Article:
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One of the benefits of a long-term relationship with a watercolor society is access to show opportunities all around the state.  This particular one is not divided by region, as are many now with WSNC who has divided its state into four sections to better serve artists in all regions, but one featuring its members who have won top prizes or been juried consecutively into their annual juried shows, thus earning the title “signature art member.” A signature member has the right to sign his or her name with the watercolor society’s initials after it. Yours truly has two societies after her name.

This show brings together what the title suggests, the cream of the state of NC’s watercolor artist crop, into the Cary Arts Center on 101 Dry Avenue–inside the curve at the school property, actually. The room is beautifully outfitted to hang paintings with gallery lighting and wonderful windows.

This coming Friday on July 25th from 6:00-8:00 p.m., the artists and Cary town folk will mingle at a reception which will serve finger foods and refreshments as a part of the Town of Cary’s Final Friday, and so the public is cordially invited to attend.

Some 50+ works will be on display at the Cary Arts Center for the month of August, until the 23rd.

The painting of mine that will hang is Whiff of Opium, a still life of luxury items: perfume atomizers, blown blue glass in a copper hanger, an art glass bottle with swirls, and a wonderful medicinal opium bottle I found in a thrift shop. I love assembling items to paint–no matter how intuitively you pick and join them, it seems they eagerly comingle to tell a story you did not consciously intend. I asked a friend to tell me if he liked the picture, or what he liked about the painting, if anything, expecting a hurried yes or no answer from him.Whiff of Opium Watercolor painting

Instead, I received a bonus. He stepped back from the picture, considered, and then started pouring out treasure.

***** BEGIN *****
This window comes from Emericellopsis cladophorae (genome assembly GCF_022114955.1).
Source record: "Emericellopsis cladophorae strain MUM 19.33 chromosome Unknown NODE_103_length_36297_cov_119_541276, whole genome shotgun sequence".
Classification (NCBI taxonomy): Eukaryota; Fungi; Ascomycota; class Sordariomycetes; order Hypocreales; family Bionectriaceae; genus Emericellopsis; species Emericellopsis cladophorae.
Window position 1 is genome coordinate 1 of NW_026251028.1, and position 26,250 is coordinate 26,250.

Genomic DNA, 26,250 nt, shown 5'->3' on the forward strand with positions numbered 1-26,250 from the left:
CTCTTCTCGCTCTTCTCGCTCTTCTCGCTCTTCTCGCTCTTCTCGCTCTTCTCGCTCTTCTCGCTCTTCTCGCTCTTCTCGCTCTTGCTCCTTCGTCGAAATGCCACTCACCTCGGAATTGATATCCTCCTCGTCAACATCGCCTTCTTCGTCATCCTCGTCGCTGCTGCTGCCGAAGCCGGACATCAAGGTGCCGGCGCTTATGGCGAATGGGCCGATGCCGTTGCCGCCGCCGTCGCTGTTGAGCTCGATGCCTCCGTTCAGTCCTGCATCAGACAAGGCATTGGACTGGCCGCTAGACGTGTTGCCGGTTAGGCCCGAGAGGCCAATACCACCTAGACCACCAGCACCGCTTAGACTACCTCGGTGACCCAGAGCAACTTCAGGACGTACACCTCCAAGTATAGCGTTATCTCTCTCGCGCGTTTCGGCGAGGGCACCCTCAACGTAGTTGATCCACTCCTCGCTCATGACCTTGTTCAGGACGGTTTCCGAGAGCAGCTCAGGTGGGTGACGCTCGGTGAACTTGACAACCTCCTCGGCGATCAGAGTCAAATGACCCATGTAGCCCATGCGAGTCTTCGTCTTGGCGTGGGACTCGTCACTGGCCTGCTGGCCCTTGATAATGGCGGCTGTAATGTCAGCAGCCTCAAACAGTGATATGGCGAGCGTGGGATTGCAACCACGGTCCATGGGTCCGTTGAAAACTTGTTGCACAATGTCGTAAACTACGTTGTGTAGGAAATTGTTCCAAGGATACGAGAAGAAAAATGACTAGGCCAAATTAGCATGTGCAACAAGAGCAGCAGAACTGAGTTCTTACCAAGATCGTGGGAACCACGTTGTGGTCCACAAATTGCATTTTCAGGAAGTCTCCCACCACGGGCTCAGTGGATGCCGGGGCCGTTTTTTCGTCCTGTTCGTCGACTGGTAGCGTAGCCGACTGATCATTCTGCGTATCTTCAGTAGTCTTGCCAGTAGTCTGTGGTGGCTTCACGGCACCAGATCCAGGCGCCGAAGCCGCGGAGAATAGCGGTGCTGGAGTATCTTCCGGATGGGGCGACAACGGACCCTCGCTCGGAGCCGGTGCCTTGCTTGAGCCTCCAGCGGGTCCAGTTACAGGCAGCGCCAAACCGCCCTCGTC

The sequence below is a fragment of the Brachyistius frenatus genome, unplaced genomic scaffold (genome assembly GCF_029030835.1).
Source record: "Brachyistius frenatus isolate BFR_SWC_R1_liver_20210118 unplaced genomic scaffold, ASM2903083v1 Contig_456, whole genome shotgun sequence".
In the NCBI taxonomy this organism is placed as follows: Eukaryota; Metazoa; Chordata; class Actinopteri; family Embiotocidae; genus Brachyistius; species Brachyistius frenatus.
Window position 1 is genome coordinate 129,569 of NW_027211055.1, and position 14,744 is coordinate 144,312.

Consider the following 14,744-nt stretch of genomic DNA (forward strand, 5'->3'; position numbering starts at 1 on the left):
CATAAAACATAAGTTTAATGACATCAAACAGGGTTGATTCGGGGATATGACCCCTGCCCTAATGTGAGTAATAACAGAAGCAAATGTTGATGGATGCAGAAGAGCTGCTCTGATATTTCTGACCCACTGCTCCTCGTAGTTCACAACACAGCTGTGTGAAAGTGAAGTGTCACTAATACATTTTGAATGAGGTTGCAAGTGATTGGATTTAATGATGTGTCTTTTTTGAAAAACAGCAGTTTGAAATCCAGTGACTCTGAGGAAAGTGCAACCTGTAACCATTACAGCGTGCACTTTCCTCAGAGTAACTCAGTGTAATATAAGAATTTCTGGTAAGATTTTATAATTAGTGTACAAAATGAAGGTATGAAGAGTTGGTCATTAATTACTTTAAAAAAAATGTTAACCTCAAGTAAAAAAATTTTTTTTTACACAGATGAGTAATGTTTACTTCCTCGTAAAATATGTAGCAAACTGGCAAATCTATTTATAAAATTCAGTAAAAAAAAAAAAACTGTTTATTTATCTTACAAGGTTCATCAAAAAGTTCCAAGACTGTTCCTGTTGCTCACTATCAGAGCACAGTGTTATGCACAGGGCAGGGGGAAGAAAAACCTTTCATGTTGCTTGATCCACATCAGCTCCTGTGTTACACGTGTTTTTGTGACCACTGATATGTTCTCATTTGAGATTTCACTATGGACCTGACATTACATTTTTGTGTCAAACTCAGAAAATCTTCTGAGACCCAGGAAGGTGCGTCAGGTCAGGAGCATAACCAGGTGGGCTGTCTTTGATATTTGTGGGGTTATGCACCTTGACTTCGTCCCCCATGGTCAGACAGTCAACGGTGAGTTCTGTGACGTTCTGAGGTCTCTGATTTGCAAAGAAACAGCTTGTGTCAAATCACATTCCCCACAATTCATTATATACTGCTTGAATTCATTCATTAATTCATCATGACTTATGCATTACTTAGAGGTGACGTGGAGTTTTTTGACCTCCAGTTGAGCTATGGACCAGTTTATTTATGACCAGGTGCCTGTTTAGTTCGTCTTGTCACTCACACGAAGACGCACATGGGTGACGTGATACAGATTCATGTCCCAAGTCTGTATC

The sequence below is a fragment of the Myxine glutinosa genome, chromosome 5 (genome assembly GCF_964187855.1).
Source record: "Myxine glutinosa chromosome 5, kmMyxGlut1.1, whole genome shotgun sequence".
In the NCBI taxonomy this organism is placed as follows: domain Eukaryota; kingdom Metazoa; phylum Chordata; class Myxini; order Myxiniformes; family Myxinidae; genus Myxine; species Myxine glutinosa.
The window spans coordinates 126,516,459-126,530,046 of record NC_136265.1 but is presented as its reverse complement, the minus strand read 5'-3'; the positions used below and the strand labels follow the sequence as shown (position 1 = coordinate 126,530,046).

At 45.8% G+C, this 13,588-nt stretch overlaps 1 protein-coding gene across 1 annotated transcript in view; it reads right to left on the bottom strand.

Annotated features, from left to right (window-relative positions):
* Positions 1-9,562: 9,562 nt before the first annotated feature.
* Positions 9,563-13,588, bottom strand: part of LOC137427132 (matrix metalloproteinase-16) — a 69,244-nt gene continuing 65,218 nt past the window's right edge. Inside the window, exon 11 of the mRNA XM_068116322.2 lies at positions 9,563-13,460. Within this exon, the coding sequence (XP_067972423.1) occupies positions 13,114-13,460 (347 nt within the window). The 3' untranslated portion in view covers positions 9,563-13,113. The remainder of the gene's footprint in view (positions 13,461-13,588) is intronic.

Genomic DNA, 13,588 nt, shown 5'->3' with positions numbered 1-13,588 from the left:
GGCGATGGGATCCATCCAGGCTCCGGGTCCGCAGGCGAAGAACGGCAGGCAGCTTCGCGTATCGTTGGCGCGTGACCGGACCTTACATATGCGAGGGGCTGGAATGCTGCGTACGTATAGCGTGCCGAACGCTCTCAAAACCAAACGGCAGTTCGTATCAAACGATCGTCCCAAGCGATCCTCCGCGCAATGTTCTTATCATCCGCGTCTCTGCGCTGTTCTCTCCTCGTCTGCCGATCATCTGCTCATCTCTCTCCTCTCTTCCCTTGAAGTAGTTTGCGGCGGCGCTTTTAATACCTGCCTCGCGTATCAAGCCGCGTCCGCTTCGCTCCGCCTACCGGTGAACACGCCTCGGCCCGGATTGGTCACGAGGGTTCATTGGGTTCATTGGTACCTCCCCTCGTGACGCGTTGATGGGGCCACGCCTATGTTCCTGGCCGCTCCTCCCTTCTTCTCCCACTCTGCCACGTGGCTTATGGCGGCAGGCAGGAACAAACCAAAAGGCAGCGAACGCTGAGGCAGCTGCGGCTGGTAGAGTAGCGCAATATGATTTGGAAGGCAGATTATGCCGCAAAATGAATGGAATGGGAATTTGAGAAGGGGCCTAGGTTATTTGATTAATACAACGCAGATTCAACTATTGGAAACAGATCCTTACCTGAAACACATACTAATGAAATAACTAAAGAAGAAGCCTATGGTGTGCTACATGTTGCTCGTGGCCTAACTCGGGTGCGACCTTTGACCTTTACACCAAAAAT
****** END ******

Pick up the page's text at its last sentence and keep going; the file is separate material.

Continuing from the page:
“I see a woman here who seems to be shallow, to live on the surface. She loves beautiful things, the rich life, and yet, there’s more to her. She’s a famous celebrity I know, who was drawn into the dark side, used drugs, and drugs eventually lured her away from even the beautiful items that she loved, and ended her life.” I looked at my own watercolor again. Sure enough, behind the dark bottle for opium, was a dark slice into her reality. We looked at other of my paintings and found others that had the dark spot–some that friends and visitors had commented on over the years about that very thing. Subconsciously, it was there.

The message was not intentional, a fact I much prefer. Having viewed art in museums in a variety of countries, I have seen propaganda art–or tendentious art, I might call it–and to me, that loses on all levels. Maybe that’s just the problem: it flattens all its levels into one and turns into an in-your-face message. If my paintings have a message, I want it to be truth that is discovered. I prefer authentic art, based on a person’s loves and passions, and not a preaching platform–whether religious or political. In a lot of ways Whiff of Opium was experimental. The watercolor medium is a non-dimensional one, so you are taxed to find new ways of showing things like the glitter on the hanging material on the back of the painting. Reading the painting from afar as one does the impressionists works best here. If you are interested in more of my ideas about the subject of art, do please visit my website, http://www.joriginals.net where you can read blog articles from different months and my philosophy of painting in About You and other places.

And so I do hope you will come by and visit the show sometime during the coming month. I wouldn’t mind if you came just to see my picture, but there are many beauties to feast the eye on there. Come just if you’d like to rub shoulders with us artists there; come on out this Friday evening. I think you’ll be glad you did!

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